(Photo courtesy of Mike Kowalsky)
Radar and Fine Wine: Innovative research uses radar to map soil moisture, create better wine grapes
BERKELEY – Winemakers know that soil moisture is key to growing quality wine grapes, but accurately monitoring the soil's water content is a difficult and expensive task. Now, innovative research led by University of California, Berkeley, scientists is lending a high-tech hand to the fine art of grape growing by using ground penetrating radar, or GPR, to map soil moisture in vineyards.
"By providing detailed information about soil moisture, we can help viticulturists refine their irrigation strategies to use water more efficiently," said Yoram Rubin, UC Berkeley professor of civil and environmental engineering and lead investigator of the project. "This has the potential to improve grape quality while reducing energy and water use, which is especially important in drought-prone areas."
Rubin added that the technology's ability to provide an unprecedented view into the shallow earth's geology can be a key component in efforts to reduce agricultural pollution. "Since irrigation can be planned to meet the vines' needs exactly, we can eliminate excessive water infiltrating deep into the aquifers," he said.
For the past several years, the researchers have been testing their technology at the vineyards of the Robert Mondavi Winery and the Dehlinger Winery in California's Napa and Sonoma counties. They use a vacuum cleaner-sized machine to skim the soil surface, sending electromagnetic pulses into the first few meters of soil. The GPR signals are analyzed to determine moisture levels in different layers of soil.
"It's well-recognized that moderate water stress has a positive impact on wine grape quality," said Susan Hubbard, a hydrogeophysicist at Lawrence Berkeley National Laboratory and a UC Berkeley research engineer in the Department of Civil and Environment Engineering. "Too little water, and the vine can get over-stressed to the point where the crop is lost. On the other hand, an oversupply of water tends to favor development of the leafy vegetation at the expense of berry ripening and fruit quality."
The delicate balance of soil moisture is important in creating smaller berries, which have a higher skin-to-juice ratio. With this higher ratio, the wine grape is more concentrated, ultimately leading to a finer wine.
Current techniques of measuring soil moisture typically involve sampling the soil at a few spot locations within a vineyard. Not only are such techniques costly and invasive, they may not always create an accurate representation of the vineyard soil moisture distribution since the soil at one location may be quite different from the soil a few meters away, said Hubbard.
In contrast, the GPR approach is non-invasive and produces dense, high-resolution data, said Rubin.
Hubbard also noted that the technology could be used to scope out optimum plots of land for new vineyards. Where the soil is spatially uniform, vineyard managers could further refine the practice of matching grape variety to soil conditions. Cabernet Sauvignon and other red wine grapes, for instance, are planted in drier soils, while Chardonnay and other white wine grapes do best in moister soils.
The researchers also "are working on correlating soil moisture with vine growth, which would help us better predict what kind of spacing to use for the vineyard," said Daniel Bosch, director of the Napa Valley Vineyard Operations at Robert Mondavi Winery. "How close together the vines are determines how many leaves there are per acre, which determines how much water is being used."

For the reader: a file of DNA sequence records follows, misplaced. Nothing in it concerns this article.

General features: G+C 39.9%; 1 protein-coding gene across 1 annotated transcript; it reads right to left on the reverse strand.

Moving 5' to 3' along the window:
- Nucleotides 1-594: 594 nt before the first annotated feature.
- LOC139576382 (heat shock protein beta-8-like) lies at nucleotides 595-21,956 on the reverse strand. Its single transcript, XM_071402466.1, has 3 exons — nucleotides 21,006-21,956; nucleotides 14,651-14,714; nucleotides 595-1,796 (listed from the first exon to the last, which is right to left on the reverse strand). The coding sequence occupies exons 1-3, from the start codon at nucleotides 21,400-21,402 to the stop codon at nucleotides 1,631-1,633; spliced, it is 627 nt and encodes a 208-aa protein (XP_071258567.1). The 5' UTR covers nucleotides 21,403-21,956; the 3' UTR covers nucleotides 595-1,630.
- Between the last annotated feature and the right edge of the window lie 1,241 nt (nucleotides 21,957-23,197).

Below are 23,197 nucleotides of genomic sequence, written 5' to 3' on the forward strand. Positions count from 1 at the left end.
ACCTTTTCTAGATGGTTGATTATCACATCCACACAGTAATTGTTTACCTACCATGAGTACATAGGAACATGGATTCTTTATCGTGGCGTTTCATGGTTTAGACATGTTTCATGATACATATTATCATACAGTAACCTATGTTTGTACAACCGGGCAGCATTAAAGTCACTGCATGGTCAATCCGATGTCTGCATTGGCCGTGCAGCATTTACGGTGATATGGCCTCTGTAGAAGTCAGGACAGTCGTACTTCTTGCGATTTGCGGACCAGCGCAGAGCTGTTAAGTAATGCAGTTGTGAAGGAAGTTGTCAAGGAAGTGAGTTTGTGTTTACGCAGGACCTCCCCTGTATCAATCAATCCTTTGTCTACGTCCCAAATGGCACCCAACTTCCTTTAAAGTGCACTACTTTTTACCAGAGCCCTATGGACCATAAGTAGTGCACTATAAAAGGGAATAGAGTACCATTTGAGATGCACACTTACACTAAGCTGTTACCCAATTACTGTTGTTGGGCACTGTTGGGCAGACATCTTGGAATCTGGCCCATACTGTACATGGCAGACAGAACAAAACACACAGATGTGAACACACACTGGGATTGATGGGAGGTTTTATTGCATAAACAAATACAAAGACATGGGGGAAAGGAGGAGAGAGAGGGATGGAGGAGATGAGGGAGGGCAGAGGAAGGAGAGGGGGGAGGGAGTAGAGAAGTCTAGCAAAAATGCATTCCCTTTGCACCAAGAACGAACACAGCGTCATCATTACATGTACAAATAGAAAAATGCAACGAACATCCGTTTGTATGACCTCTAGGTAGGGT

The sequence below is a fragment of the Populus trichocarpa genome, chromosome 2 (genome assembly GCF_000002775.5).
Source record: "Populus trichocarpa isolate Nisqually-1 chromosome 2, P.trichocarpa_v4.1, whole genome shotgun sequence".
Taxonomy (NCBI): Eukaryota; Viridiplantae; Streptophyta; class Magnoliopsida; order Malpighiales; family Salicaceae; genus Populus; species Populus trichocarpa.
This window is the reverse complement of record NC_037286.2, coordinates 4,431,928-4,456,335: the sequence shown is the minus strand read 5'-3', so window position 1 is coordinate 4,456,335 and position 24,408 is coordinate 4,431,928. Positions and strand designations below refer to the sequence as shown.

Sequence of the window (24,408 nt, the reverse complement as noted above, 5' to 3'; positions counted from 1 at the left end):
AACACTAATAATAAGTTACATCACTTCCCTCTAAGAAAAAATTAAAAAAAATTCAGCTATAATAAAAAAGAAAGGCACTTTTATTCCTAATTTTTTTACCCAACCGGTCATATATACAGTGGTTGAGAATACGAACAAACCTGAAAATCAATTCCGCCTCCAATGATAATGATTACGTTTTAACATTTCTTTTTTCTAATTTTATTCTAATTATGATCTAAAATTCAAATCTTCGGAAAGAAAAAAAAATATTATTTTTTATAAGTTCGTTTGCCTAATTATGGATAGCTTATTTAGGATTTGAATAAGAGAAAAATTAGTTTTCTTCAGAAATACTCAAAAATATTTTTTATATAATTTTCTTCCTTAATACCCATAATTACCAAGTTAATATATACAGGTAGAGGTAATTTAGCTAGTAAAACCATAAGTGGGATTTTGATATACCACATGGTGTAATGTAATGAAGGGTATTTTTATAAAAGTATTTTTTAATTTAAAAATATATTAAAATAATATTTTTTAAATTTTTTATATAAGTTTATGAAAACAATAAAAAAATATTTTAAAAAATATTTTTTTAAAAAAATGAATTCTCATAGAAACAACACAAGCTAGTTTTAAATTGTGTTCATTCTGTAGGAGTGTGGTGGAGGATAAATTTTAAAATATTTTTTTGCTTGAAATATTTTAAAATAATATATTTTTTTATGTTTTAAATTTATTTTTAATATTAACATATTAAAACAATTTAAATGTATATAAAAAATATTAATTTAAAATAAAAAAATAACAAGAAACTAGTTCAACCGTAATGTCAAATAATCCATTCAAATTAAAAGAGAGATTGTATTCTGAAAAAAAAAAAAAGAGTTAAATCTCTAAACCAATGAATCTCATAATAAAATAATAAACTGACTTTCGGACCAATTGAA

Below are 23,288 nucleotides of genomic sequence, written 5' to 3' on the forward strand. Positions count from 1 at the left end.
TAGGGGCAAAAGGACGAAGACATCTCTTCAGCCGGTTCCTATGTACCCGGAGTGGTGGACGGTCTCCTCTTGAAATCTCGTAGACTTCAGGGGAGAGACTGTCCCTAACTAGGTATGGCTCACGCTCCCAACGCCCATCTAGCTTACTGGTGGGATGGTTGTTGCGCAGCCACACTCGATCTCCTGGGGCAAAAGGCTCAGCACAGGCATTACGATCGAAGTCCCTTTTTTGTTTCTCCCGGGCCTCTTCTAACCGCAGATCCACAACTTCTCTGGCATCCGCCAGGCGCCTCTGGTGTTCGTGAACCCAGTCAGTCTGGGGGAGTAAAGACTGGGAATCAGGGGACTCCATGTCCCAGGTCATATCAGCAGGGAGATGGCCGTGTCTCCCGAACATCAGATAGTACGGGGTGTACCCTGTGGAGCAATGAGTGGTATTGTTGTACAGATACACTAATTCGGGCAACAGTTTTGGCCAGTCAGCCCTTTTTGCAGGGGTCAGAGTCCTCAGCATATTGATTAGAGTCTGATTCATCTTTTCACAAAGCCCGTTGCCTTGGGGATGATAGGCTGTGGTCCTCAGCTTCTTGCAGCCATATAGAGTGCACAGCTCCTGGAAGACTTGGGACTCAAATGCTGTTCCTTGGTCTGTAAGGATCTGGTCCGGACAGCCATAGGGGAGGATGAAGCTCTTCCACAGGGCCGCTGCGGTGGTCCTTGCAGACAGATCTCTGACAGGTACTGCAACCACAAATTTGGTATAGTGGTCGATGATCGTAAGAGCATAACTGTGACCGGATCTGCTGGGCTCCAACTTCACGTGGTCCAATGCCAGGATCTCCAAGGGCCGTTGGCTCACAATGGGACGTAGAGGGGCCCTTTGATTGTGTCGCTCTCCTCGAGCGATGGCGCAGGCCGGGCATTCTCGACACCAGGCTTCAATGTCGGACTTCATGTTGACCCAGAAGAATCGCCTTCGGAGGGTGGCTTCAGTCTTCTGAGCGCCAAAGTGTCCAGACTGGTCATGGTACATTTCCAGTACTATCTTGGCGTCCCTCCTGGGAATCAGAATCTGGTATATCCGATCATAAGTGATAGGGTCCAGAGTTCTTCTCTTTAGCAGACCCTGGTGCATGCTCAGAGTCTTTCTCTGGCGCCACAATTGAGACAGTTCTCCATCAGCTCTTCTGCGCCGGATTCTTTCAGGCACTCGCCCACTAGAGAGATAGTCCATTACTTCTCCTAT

Bosch added that controlling the moisture in the soil helps produce vines that are more uniform. When grapes mature at the same time, harvesting is more efficient.
The soil moisture readings come from a GPR unit with two antennas that the researchers drag between the rows of grapes. While one antenna beams radar waves into the ground, the other picks up the signal after it travels through the soil layers. The speed of the transmitted and reflected signals varies with the water content of the soil; waves move slower in wetter soil and faster in drier soils.
The researchers noted that the GPR project could also complement an ongoing project in remote sensing that the NASA Ames Research Center has been conducting at Robert Mondavi Winery. NASA researchers are using aircraft to create spatial images of a vineyard that can be evaluated for canopy density, vine physiology and fruit characteristics.
"We're creating models to understand the transpiration rate of the vegetation," said Lee Johnson, a senior research scientist in the Earth Science Division of the NASA Ames Research Center. "The greatest unknown to our model is what's going on beneath the surface. The texture of the soil can be such a controlling variable, but right now, we have no good way of mapping that on a fine scale. The GPR technology being developed has the potential to improve not only our model but many other earth science models that rely upon soil information."
While vintners may be the primary beneficiaries of these technological improvements, consumers may see a difference, too. "At Robert Mondavi Winery, we are constantly looking for ways to improve our grape quality so that we can make even finer wines," said Bosch, director of vineyard operations.
Hubbard added that while GPR technology could potentially benefit other crops, wine grapes were particularly appealing, because they are a "high-cash" crop that is particularly sensitive to soil moisture.
Grants to Rubin from the National Science Foundation, the U.S. Department of Agriculture and the University of California Water Resources Center supported this research.
To read more about this project, see a story in the October issue of Lab Notes, the UC Berkeley College of Engineering's online research newsletter at http://www.coe.berkeley.edu/labnotes/1003/rubin.html.